We believe the risk-sharing with bundled care will expand to include arthroscopy among other subspecialties, incentivizing multidisciplinary plans of care and patient communication throughout recovery.
Marie Yarborough, CASC. Administrator of Skyway Surgery Center (Chico, Calif.): I feel that the payer landscape is improving for ASCs. We have big insurance companies finally realizing the ASC's cost effectiveness, lower infection rate and better quality outcomes, thus passing new policies to cover procedures in surgery centers. We have CMS working toward creating policies that will improve our reimbursements and are advocating cases away from the hospitals. We have hospitals succumbing to our presence in the market. I feel the more this is being driven, the more valuable our services will become.
Becky Ziegler-Otis. Administrator of Ambulatory Surgical Center of Stevens Point (Wis.): Our payer landscape has demonstrated a shift with an increase in government payers. We have been performing outpatient joint replacements since 2010, and the surgeons have been gradually transitioning their patient population to the surgical center. With the local hospitals limiting elective surgery as a result of the COVID-19 pandemic, we have seen an increase in joint replacement cases which may have been more apt to have been done in the hospital environment previously.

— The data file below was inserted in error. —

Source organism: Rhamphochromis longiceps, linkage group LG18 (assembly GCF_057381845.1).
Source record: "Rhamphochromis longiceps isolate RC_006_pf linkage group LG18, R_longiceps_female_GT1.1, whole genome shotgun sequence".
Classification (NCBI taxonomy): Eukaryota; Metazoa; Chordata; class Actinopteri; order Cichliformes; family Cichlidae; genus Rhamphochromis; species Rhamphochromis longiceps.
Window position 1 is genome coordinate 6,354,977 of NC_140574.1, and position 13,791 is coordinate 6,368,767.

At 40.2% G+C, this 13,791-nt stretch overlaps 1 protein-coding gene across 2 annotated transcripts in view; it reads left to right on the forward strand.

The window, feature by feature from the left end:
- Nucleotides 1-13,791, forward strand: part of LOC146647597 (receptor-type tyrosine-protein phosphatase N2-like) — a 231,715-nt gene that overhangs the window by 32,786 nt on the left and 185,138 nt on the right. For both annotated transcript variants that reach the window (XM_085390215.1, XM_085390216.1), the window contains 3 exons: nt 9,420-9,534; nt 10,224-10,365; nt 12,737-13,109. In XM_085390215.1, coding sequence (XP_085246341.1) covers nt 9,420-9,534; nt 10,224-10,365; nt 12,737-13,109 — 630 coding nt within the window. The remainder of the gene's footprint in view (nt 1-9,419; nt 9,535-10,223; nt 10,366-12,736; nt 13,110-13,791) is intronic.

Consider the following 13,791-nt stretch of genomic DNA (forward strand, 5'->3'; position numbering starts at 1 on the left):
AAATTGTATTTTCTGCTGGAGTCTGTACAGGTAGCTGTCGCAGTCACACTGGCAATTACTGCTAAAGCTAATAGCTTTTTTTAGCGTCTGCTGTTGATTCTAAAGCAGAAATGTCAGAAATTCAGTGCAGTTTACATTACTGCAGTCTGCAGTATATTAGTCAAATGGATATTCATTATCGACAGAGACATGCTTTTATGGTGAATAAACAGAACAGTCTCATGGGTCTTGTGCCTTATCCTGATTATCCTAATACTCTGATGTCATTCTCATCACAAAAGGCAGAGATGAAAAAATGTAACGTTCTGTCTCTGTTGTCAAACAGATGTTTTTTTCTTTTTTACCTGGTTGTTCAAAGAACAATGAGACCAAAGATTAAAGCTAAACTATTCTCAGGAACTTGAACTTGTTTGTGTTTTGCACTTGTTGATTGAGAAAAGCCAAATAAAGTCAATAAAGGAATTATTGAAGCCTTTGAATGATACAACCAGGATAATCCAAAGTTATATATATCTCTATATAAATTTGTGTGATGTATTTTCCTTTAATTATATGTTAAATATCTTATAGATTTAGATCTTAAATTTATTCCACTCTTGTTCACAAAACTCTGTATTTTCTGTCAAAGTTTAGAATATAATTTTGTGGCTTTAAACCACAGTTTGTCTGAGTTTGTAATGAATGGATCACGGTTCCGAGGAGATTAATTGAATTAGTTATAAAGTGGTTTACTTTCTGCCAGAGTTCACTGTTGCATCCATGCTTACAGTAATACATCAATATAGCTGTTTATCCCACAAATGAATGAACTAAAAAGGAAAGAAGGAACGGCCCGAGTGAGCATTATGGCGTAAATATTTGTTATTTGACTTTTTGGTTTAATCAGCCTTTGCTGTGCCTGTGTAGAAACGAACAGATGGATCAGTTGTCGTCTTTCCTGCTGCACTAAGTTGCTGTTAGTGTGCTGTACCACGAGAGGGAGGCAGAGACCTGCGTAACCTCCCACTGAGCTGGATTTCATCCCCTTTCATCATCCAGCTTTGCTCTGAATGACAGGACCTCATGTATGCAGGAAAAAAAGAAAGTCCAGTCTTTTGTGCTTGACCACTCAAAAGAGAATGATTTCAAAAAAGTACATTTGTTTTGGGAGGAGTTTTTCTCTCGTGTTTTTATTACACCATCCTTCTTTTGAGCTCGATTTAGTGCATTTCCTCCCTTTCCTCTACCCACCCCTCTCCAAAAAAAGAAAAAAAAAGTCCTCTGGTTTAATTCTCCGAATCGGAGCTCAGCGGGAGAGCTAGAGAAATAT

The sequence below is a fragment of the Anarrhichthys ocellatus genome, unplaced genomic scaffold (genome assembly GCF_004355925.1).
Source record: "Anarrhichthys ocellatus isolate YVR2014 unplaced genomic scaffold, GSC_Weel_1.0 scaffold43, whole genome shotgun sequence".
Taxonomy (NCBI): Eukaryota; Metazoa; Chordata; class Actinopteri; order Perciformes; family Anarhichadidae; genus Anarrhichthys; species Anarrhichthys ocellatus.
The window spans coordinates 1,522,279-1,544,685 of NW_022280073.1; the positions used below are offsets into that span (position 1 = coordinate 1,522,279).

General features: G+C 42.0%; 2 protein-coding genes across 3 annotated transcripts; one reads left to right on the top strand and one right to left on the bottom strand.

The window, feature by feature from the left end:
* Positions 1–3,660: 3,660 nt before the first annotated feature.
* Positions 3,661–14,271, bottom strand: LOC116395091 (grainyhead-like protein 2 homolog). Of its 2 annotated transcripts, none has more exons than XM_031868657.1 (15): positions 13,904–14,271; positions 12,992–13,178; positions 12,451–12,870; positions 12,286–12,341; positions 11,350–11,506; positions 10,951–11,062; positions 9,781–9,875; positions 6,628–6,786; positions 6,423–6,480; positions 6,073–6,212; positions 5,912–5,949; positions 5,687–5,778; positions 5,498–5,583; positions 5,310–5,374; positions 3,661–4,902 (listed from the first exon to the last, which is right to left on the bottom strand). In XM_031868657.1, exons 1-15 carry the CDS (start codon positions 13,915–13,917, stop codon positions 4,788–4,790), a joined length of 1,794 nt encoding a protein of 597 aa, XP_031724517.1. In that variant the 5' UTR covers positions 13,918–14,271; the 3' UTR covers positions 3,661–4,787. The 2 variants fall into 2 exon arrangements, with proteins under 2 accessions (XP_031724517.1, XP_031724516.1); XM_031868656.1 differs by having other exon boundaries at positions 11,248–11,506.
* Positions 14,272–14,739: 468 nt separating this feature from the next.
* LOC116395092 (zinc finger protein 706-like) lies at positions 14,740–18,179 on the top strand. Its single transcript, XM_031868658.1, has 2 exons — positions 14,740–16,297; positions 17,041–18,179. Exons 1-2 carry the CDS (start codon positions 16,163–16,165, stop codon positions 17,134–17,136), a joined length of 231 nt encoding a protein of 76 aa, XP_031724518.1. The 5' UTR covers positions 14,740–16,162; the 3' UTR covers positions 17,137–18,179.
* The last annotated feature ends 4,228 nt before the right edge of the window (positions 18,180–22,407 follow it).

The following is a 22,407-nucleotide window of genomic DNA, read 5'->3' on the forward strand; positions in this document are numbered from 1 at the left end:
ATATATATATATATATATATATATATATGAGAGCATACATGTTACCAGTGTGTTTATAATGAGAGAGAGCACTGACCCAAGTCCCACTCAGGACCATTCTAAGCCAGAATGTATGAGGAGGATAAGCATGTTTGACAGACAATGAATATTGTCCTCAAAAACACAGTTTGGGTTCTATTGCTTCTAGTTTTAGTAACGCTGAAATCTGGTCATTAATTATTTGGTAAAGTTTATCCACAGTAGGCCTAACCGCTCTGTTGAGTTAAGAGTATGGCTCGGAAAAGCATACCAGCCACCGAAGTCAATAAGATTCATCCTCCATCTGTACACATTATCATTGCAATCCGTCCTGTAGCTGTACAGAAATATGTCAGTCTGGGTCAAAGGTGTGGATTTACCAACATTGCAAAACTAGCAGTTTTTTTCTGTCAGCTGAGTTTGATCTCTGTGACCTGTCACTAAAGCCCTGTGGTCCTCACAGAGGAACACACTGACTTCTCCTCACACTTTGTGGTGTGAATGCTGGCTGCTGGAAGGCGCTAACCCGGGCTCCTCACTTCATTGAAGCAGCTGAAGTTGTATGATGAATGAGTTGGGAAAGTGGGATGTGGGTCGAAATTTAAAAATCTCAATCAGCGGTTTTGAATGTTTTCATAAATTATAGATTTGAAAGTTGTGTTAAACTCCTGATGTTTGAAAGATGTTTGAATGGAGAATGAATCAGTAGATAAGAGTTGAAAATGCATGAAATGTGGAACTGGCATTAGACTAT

We are also seeing more patient financial responsibility, which is not typical for the fourth quarter of the year. Usually patients have met their deductibles throughout the year; however the COVID-19 pandemic has forced many patients to put off care until the last quarter of the year and [they are] being forced to meet their deductibles. We have also seen a slight decrease in workers compensation cases, which could be attributed to the unemployment, again a result of the COVID pandemic.
I would anticipate the government payer shift to continue into 2021. Patients will need to have procedures performed, and word-of-mouth on the quality and cost-effective care provided by the surgical center will spread within the community, further pushing the transformation.